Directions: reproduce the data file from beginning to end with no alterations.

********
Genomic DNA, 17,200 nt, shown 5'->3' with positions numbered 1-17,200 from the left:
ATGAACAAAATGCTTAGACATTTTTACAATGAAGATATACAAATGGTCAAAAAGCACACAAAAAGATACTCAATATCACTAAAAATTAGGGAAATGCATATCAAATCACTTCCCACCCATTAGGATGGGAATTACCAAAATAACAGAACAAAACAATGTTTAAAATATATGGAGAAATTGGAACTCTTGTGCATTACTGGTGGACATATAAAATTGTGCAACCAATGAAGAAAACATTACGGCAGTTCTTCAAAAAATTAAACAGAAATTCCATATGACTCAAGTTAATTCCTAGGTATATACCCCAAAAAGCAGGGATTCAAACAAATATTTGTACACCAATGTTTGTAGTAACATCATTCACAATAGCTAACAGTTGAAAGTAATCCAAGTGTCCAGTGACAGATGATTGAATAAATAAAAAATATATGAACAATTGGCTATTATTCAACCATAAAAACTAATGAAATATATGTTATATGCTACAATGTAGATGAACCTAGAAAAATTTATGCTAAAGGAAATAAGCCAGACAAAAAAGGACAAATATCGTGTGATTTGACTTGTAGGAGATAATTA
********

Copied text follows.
Genomic DNA, 17,200 nt, shown 5'->3' with positions numbered 1-17,200 from the left:
ATGAACAAAATGCTTAGACATTTTTACAATGAAGATATACAAATGGTCAAAAAGCACACAAAAAGATACTCAATATCACTAAAAATTAGGGAAATGCATATCAAATCACTTCCCACCCATTAGGATGGGAATTACCAAAATAACAGAACAAAACAATGTTTAAAATATATGGAGAAATTGGAACTCTTGTGCATTACTGGTGGACATATAAAATTGTGCAACCAATGAAGAAAACATTACGGCAGTTCTTCAAAAAATTAAACAGAAATTCCATATGACTCAAGTTAATTCCTAGGTATATACCCCAAAAAGCAGGGATTCAAACAAATATTTGTACACCAATGTTTGTAGTAACATCATTCACAATAGCTAACAGTTGAAAGTAATCCAAGTGTCCAGTGACAGATGATTGAATAAATAAAAAATATATGAACAATTGGCTATTATTCAACCATAAAAACTAATGAAATATATGTTATATGCTACAATGTAGATGAACCTAGAAAAATTTATGCTAAAGGAAATAAGCCAGACAAAAAAGGACAAATATCGTGTGATTTGACTTGTAGGAGATAATTA